Pope Francis

The Catholic Church time and again has proven controversial for varying reasons. Recently elected Pope Francis is the center of a recent controversial issue; he is being scrutinized and criticized for a statement made during his homily that is construed as “heretic.” The Catholic Church and Protestant Christian denominations both teach that Jesus is “the way, the truth and the life,” as written in the Holy Bible. “No one comes to the Father except through me,” Jesus declares in the Book of John. The way that the Catholic Church differs from other Christian denominations in the teaching of this doctrine is that they believe that salvation is achieved by having faith and doing good works, while most non-Catholic Christian denominations teach that having faith in Christ alone is sufficient for salvation. With all this as a background of the discussion, is the pope necessarily being heretic when he says that “The Lord has redeemed all of us, all of us, with the Blood of Christ; all of us, not just Catholics. Everyone! ‘Father, the atheists? Even the atheists. Everyone! And this blood makes us children of God of the first class! We are created children in the likeness of God and the blood of Christ has redeemed us all.” Is he being too inclusive and therefore dismissive of the fact that one must believe and do good in order to be saved? The slippery slope in this reasoning is there would be no moral and religious standard to salvation; just about anybody could be saved. But if one were to look at this positively, it is a resonant message on the unconditional quality of Jesus’ love.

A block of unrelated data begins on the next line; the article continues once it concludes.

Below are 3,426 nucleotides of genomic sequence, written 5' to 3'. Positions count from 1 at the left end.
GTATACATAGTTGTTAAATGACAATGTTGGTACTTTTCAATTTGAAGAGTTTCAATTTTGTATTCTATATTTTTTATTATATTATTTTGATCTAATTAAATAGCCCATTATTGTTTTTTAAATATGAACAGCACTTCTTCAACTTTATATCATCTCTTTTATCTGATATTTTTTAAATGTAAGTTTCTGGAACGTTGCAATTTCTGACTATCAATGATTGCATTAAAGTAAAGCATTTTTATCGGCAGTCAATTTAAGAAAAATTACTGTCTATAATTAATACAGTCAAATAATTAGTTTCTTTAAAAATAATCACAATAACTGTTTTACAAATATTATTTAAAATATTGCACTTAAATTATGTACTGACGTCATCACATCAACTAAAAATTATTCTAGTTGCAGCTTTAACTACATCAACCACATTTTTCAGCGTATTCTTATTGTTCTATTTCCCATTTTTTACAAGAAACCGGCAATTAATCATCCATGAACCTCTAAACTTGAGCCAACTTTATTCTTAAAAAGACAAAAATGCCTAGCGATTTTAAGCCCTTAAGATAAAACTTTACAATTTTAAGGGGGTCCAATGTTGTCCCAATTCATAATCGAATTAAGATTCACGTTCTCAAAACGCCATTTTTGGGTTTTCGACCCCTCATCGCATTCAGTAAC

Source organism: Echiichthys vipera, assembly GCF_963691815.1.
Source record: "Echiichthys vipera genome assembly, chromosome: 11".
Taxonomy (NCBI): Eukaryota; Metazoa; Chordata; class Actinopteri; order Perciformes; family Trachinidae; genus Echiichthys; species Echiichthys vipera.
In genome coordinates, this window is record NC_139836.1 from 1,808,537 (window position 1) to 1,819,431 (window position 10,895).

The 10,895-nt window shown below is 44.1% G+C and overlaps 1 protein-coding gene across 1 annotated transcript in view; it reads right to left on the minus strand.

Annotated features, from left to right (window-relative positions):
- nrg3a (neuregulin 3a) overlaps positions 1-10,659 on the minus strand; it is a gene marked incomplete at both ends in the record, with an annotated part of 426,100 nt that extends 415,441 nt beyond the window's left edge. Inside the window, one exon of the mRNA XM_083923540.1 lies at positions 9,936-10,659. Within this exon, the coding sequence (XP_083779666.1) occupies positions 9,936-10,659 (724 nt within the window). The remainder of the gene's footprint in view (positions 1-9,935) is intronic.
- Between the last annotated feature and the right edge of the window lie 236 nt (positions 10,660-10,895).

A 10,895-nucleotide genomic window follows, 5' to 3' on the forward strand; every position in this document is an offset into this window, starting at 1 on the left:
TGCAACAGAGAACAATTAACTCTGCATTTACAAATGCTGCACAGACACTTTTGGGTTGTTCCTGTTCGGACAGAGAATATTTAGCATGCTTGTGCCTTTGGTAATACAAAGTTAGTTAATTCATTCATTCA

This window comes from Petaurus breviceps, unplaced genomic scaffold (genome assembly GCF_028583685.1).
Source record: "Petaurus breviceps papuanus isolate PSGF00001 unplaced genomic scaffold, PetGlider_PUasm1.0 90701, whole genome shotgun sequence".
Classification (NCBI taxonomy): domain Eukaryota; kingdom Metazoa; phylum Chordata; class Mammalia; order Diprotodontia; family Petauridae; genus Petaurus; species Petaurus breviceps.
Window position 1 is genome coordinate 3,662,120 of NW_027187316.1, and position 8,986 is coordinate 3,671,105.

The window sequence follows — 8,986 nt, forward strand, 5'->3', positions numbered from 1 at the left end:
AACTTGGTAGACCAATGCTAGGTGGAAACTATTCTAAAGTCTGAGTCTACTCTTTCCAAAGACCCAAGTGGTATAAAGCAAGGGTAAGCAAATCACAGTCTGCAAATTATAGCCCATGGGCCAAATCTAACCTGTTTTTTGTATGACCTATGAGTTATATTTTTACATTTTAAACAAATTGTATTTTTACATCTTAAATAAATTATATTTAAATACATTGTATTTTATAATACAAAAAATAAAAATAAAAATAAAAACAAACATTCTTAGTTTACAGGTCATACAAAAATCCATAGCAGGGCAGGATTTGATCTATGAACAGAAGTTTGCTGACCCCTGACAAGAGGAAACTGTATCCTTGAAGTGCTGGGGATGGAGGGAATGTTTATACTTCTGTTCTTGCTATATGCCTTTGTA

The issue of whether Pope Francis was being heretical raises a question on the very character of the God that Christians believe in. Is he first and foremost a judge or a messiah? Does he carry the character of the God of the Old Testament, who commanded rain for forty days and forty nights to punish sinners, or the God of the New Testament, who dined with the tax collectors and rebuked those who were about to stone Mary Magdalene to death? In the book of Mark, Jesus confirms his all-inclusive and non-selective love, echoing the same kind of undiscriminating compassion that Pope Francis did. Jesus says, “Healthy people don’t need a doctor — sick people do. I have come to call not those who think they are righteous, but those who know they are sinners.” It may be deduced from here then that Jesus blood was “shed for you and for all,” as is said in a Eucharistic prayer. However, according David Gibson of religionnews.com, that portion of the prayer has been changed to “for you and for many”, favoring an “effective exclusion” as opposed to an “antecedent inclusion” of mankind, as Rev. Paul Philibert mentions, quoted by religionnews.com. Whether or not Jesus died for “all” and “for many” may be a debate that would be hard to resolve. What is apparent is the outcry from Catholics and non-Catholics alike in response to Pope Francis’ generous inclusion of nonbelievers and atheists. It seems that the world is just not ready for the pope’s seemingly “universalist” bent on the idea of salvation.

We might just be a tad bit too quick to judge. After all, it is not news that Jesus died for sinners (meaning, everybody). Pope Francis may be merely reiterating that Jesus welcomes not just those who are righteous, but sinners as well. He is merely providing a testimony to the power of God’s love and his work on the cross. After all, isn’t the pope God’s vicar on earth? He is the messenger of a loving and merciful God.